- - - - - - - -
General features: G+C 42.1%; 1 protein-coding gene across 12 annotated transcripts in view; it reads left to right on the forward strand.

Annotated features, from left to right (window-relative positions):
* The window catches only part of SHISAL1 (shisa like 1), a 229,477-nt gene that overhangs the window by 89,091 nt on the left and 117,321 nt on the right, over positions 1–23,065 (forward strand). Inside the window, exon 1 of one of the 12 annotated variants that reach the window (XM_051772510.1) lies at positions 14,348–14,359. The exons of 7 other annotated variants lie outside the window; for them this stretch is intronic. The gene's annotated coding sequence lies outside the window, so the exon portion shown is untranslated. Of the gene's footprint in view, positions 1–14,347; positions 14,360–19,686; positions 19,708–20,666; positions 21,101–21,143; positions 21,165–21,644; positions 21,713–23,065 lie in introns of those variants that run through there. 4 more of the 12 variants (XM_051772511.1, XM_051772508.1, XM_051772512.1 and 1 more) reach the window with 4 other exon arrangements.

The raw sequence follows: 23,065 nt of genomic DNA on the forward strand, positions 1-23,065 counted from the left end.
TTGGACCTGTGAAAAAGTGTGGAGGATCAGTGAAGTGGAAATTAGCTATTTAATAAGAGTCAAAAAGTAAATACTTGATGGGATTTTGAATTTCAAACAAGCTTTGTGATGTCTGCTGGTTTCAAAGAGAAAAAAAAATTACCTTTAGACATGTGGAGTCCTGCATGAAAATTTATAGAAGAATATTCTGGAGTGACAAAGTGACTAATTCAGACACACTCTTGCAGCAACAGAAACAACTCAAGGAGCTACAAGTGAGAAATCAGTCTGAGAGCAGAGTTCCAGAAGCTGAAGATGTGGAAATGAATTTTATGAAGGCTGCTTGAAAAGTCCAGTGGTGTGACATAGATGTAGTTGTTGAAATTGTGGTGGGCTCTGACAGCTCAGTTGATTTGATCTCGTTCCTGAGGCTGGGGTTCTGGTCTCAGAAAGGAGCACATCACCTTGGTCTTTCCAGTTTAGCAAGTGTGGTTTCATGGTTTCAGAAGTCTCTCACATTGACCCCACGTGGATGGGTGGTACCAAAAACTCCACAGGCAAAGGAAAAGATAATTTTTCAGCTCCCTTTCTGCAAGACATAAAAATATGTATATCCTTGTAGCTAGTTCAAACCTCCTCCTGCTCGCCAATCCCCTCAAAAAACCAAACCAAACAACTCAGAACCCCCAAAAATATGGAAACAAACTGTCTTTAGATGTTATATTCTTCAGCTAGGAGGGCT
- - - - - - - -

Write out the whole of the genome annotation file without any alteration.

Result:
General features: G+C 42.1%; 1 protein-coding gene across 12 annotated transcripts in view; it reads left to right on the forward strand.

Annotated features, from left to right (window-relative positions):
* The window catches only part of SHISAL1 (shisa like 1), a 229,477-nt gene that overhangs the window by 89,091 nt on the left and 117,321 nt on the right, over positions 1–23,065 (forward strand). Inside the window, exon 1 of one of the 12 annotated variants that reach the window (XM_051772510.1) lies at positions 14,348–14,359. The exons of 7 other annotated variants lie outside the window; for them this stretch is intronic. The gene's annotated coding sequence lies outside the window, so the exon portion shown is untranslated. Of the gene's footprint in view, positions 1–14,347; positions 14,360–19,686; positions 19,708–20,666; positions 21,101–21,143; positions 21,165–21,644; positions 21,713–23,065 lie in introns of those variants that run through there. 4 more of the 12 variants (XM_051772511.1, XM_051772508.1, XM_051772512.1 and 1 more) reach the window with 4 other exon arrangements.

The raw sequence follows: 23,065 nt of genomic DNA on the forward strand, positions 1-23,065 counted from the left end.
TTGGACCTGTGAAAAAGTGTGGAGGATCAGTGAAGTGGAAATTAGCTATTTAATAAGAGTCAAAAAGTAAATACTTGATGGGATTTTGAATTTCAAACAAGCTTTGTGATGTCTGCTGGTTTCAAAGAGAAAAAAAAATTACCTTTAGACATGTGGAGTCCTGCATGAAAATTTATAGAAGAATATTCTGGAGTGACAAAGTGACTAATTCAGACACACTCTTGCAGCAACAGAAACAACTCAAGGAGCTACAAGTGAGAAATCAGTCTGAGAGCAGAGTTCCAGAAGCTGAAGATGTGGAAATGAATTTTATGAAGGCTGCTTGAAAAGTCCAGTGGTGTGACATAGATGTAGTTGTTGAAATTGTGGTGGGCTCTGACAGCTCAGTTGATTTGATCTCGTTCCTGAGGCTGGGGTTCTGGTCTCAGAAAGGAGCACATCACCTTGGTCTTTCCAGTTTAGCAAGTGTGGTTTCATGGTTTCAGAAGTCTCTCACATTGACCCCACGTGGATGGGTGGTACCAAAAACTCCACAGGCAAAGGAAAAGATAATTTTTCAGCTCCCTTTCTGCAAGACATAAAAATATGTATATCCTTGTAGCTAGTTCAAACCTCCTCCTGCTCGCCAATCCCCTCAAAAAACCAAACCAAACAACTCAGAACCCCCAAAAATATGGAAACAAACTGTCTTTAGATGTTATATTCTTCAGCTAGGAGGGCT